The confidence students learn through dance can be transferred to many other fields. Photo by Damon Plant, courtesy STEM From Dance
As an audience cheers, three teenage girls cross the stage in a line, to the high-energy beat of The Chainsmokers' "Don't Let Me Down." They're dressed in head-to-toe black, but each of their shirts is decorated with bright bulbs, flashing and blinking in various colors as they move.
The performance is a product of STEM From Dance, a New York City-based nonprofit founded by Yamilee Toussaint—an MIT grad who's been dancing since age 5. The program targets middle and high school girls of color, who are vastly underrepresented in STEM (science, technology, engineering and math) fields, and might not otherwise see STEM as an option or be encouraged to try it.
Wayne McGregor is known for his extreme partnering—limbs pushed, pulled and flung in all directions. While his choreography may seem wild and crazy, he's very thoughtful about the creative process. In our 2013 cover story, he talked about understanding your individual filters as choreographic thinking tools.
In his current work, Autobiography, he applies a scientific filter: using his own genome sequencing as a score for the choreography.
Everyone knows that training is the cornerstone of a successful career in dance. But as a dance educator, I also take comfort in the fact that high-quality dance training helps shape students into genuinely good people (in addition to creating future artists, which is a wonderful goal in itself.) These are the lessons dance teaches that help make students into better humans:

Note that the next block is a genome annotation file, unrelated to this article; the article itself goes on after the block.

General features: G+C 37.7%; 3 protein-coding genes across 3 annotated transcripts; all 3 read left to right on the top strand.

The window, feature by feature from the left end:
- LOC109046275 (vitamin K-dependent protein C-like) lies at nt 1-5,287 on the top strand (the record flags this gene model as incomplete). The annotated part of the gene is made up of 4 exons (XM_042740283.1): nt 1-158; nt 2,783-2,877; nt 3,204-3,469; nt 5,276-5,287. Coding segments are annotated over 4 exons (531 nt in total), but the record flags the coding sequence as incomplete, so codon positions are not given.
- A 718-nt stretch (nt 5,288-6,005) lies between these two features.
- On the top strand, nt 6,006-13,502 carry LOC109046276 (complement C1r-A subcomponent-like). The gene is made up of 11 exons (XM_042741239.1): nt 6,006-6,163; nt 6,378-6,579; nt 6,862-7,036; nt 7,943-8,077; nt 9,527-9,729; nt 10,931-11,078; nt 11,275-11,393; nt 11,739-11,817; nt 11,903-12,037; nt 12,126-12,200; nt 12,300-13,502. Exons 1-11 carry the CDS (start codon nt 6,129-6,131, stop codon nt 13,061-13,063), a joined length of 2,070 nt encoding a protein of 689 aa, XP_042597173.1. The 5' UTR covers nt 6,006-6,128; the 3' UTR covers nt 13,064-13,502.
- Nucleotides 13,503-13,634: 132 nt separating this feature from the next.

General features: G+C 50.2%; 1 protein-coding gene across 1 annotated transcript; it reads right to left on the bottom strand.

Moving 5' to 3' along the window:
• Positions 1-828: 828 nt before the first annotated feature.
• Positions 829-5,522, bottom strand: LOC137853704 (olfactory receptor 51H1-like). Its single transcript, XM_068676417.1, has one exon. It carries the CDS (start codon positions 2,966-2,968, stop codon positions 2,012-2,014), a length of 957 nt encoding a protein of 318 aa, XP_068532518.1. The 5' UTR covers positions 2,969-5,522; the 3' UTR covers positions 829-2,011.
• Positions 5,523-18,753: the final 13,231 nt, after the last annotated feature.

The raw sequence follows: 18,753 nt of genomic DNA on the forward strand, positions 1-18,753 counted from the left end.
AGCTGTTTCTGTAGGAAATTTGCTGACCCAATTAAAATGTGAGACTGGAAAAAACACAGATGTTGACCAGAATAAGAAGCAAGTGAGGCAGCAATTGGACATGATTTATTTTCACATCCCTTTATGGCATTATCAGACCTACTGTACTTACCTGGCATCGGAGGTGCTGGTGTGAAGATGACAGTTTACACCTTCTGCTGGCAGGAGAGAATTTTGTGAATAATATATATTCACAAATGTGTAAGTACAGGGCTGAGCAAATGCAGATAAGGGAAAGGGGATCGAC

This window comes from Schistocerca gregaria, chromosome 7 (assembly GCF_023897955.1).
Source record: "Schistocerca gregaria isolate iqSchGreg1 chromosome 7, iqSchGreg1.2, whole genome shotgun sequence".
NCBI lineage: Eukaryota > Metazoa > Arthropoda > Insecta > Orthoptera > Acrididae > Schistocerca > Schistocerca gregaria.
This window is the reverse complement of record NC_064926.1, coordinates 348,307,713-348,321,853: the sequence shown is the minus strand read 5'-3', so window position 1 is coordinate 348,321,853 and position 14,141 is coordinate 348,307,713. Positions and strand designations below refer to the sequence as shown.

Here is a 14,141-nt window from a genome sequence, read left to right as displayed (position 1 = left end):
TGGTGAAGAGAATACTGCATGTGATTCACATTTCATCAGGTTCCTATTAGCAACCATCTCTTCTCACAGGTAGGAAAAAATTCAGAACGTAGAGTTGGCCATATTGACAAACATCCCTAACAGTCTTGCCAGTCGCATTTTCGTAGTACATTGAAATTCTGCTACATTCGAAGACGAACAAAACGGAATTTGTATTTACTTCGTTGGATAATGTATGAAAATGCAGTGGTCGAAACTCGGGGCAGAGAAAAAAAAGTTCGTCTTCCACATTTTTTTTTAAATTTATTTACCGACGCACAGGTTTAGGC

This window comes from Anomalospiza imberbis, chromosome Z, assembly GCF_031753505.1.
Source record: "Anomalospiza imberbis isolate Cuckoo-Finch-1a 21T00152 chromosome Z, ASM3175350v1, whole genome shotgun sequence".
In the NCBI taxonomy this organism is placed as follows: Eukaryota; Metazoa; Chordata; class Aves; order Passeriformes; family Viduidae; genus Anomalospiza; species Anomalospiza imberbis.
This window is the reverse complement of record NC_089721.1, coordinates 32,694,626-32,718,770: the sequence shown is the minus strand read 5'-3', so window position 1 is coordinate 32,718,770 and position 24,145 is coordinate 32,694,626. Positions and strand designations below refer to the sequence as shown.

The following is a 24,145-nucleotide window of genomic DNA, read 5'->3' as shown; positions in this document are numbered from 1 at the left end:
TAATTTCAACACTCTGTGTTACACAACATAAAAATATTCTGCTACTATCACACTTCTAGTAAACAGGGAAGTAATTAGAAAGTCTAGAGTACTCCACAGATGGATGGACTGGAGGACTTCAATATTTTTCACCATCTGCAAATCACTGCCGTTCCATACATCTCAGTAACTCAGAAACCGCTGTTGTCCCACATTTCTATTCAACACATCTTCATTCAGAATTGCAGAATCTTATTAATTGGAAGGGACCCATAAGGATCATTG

Improvement Takes Commitment Over Time
In my tap courses at Cal State University, sometimes students are shocked when they can't learn something quickly. In today's world, we're used to getting fast results. You need an answer—Google it. You need to talk to someone—text them. The cooking channel wants your dinner to be easy, the physical trainer wants your workout to be five minutes, Rosetta Stone can have you speaking Mandarin in an hour.
The multitalented Merritt Moore (photo by James Glader, courtesy Moore)
past decade, Merritt Moore has been living a double life as both a professional ballerina and a quantum physicist. While dancing with Zurich Ballet and Boston Ballet, she received her undergrad degree from Harvard in physics, and she's currently pursuing a PhD in quantum physics at Oxford while performing with English National Ballet and London Contemporary Ballet.
Now, Moore is hoping to add another ball to her juggling act: becoming an astronaut. She's one of 12 contestants competing on the BBC reality show "
Astronauts: Do You Have What It Takes?" For six weeks, Moore and her competitors face a series of demanding physical and psychological challenges to see if they're astronaut material. (Show mentor Chris Hadfield, former Commander of the International Space Station, will recommend the winner to space agencies recruiting for astronauts.) Even in a cast of extremely accomplished people—the contestants include a military pilot, a surgeon, and a dentist who has summited Mount Everest—Moore's unusual combination of skills stands out.
We leveled with the renaissance woman about how she's managed to pursue all her different passions.